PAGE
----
You’ve successfully upgraded to Windows 10. Now what?

You’ve successfully upgraded to Windows 10. Now what?

With the end of support for Windows 7, your business should have already upgraded all its systems to the Windows 10 operating system (OS). But what comes after installing this new OS? Your in-house IT staff or managed IT services provider (MSP) should accomplish these tasks immediately after installation.

#1. Activate Windows

It goes without saying that the first thing you should do is activate your Windows 10 OS after installing it. To do this, go to Control Panel > System and click on the Activate Windows Now option. The activation process is mostly automatic if you're connected to the internet. However, in the event that you are not, you can still activate your Windows 10 by phone.

#2. Create a recovery drive

Your new Windows 10 OS may operate optimally now, but there will be times when it will fail to boot up properly. This is why it's necessary to create a recovery drive immediately after installing or upgrading your computers to Windows 10. This recovery drive will allow your IT team or MSP to boot from a formatted Universal Serial Bus (USB) flash drive and access the Windows Recovery Environment (WinRE) to fix common startup problems encountered by Windows 10.

A USB flash drive is required to create a recovery drive. For a bare recovery drive, a 512-MB USB drive is needed, but if you want the Windows 10 installation files included, you'll need an 8-GB USB drive. To create the recovery drive, go to the Taskbar and click on Start > Windows Administrative Tools > Recovery Drive. For more details, check out this step-by-step guide.

#3. Secure your account

With phishing and brute force attacks on the rise, securing your user account is a must after updating your devices to Windows 10. Windows 10 comes with an option to use two-factor authentication (2FA) to keep your account safe from unauthorized access. To set up 2FA for your Microsoft account, simply go to The page contains options for activating 2FA, managing trusted devices, and configuring a mobile authenticator app.

In addition, to manage your Azure AD account, log in to your Microsoft account and go to Manage Security and Privacy and follow the links found under Additional Security Verification. Lastly, you can turn on Windows Hello if your devices come with the hardware to support it. To activate this option, go to Settings > Accounts > Sign-in Options.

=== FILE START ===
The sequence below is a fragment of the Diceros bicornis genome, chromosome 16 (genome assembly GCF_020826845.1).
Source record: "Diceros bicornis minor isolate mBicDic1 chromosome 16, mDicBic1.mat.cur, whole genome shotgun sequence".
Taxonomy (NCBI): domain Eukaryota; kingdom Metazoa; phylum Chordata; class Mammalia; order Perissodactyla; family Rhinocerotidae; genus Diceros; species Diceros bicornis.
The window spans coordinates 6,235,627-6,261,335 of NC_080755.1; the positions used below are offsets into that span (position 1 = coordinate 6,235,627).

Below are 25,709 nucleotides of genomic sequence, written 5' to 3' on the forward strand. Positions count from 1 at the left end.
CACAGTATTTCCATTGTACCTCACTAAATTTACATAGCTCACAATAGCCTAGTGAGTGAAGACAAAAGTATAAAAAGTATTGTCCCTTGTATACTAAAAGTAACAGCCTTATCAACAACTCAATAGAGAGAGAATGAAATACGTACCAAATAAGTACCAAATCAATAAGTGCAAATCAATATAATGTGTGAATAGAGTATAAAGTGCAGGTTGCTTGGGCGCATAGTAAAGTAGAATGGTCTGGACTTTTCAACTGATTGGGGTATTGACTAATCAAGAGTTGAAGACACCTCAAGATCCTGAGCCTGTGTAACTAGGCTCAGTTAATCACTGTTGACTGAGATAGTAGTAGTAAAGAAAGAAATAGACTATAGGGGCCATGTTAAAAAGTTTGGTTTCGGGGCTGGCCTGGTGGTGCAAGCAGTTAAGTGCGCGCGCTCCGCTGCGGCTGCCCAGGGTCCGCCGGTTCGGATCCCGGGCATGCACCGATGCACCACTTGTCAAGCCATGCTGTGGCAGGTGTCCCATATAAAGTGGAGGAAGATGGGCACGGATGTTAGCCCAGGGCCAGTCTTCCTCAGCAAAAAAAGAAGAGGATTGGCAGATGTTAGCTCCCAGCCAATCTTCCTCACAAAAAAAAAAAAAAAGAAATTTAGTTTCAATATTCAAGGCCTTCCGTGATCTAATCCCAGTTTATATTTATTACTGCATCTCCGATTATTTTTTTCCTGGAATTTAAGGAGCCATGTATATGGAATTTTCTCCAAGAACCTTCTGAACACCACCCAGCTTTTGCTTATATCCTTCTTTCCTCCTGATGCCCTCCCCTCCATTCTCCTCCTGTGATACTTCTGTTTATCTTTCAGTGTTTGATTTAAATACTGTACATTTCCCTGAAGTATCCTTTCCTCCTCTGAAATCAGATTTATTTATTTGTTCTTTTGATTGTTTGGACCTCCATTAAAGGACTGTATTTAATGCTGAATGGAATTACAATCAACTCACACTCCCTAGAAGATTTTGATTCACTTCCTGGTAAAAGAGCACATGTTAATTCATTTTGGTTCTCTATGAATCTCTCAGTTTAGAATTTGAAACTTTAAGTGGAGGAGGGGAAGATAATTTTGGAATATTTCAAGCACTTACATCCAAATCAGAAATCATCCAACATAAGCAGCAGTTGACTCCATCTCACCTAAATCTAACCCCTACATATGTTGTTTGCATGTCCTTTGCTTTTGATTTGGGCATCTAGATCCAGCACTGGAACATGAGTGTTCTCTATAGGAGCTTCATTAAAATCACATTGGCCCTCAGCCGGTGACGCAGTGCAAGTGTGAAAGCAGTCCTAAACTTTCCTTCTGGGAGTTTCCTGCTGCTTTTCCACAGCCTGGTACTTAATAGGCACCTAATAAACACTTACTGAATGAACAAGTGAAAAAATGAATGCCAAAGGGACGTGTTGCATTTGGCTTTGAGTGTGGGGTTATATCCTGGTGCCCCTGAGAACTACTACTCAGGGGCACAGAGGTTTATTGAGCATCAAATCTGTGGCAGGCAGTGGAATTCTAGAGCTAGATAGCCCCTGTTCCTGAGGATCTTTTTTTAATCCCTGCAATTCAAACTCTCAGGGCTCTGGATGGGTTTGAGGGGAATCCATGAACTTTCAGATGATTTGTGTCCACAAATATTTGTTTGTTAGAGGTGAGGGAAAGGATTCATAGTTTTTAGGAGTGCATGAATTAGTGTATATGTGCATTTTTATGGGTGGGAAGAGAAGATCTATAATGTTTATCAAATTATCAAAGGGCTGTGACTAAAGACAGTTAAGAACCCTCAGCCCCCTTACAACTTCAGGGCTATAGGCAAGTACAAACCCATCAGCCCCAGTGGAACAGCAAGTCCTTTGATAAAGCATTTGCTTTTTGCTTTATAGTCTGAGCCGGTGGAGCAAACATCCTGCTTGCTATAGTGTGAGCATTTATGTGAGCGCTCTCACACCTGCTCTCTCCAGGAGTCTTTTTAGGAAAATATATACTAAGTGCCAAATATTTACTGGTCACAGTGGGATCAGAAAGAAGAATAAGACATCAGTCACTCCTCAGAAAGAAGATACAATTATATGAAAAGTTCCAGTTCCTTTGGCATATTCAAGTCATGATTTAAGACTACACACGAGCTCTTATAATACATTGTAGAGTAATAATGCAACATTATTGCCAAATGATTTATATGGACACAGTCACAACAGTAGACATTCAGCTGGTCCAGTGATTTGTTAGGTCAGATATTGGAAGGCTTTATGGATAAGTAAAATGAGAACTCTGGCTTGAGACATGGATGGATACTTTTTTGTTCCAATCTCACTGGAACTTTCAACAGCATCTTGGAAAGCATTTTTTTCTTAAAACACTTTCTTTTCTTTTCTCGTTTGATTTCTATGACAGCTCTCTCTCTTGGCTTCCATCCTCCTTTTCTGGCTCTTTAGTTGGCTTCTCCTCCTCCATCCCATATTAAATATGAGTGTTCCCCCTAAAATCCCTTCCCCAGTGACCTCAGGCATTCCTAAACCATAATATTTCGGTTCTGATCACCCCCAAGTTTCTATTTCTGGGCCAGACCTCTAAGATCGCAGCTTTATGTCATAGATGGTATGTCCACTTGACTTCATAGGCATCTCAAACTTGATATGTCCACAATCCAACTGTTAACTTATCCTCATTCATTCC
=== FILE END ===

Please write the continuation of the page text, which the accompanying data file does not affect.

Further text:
#4. Activate BitLocker drive encryption

The next step is to encrypt every device containing important data. This will protect your data from being accessed in the event one of your devices gets stolen. A Trusted Platform Module (TPM) chip and a Windows 10 business edition are required to use full-strength BitLocker encryption. You can still use device encryption with the Home edition of Windows 10, but it will only protect your device's system drive, not secondary drives.

#5. Configure your Windows 10 update settings

Windows 10 comes with automatic updates to ensure your devices are always using the latest security patches. The problem is these updates happen unexpectedly and have a slight chance of disrupting your company’s operations. To prevent that from happening, follow this guide that will help you configure your Windows 10 update settings. After you upgrade to or install Windows 10, go to Settings > Update & Security > Windows Update > Check for updates. This will show you a list of available updates you can install.

After the updates have been installed, you can set the hours you don't want future Windows updates to interrupt your work by clicking on the “Change active hours” option on the Windows Update page. Additionally, you can adjust the deferral periods of monthly updates under Advanced options. The best time to set the update is the second Tuesday of every month since this is the day Microsoft releases new security updates for Windows.

Do note that this feature is only available on the Windows 10 Pro and Enterprise editions. Also, you must be signed in as an administrator to execute the steps mentioned above.

#6. Configure your privacy settings

When using Windows 10, Microsoft normally collects diagnostic information used to enhance your personal experience. You can limit the amount of information sent by going to Settings > Privacy > Diagnostics & Feedback > Diagnostic Data. Here, you can change the setting from full to basic.

If you're looking for a team of experienced IT professionals to help you install and configure Windows 10, give us a call today and we’ll provide you with the technology solutions that will push your business forward.

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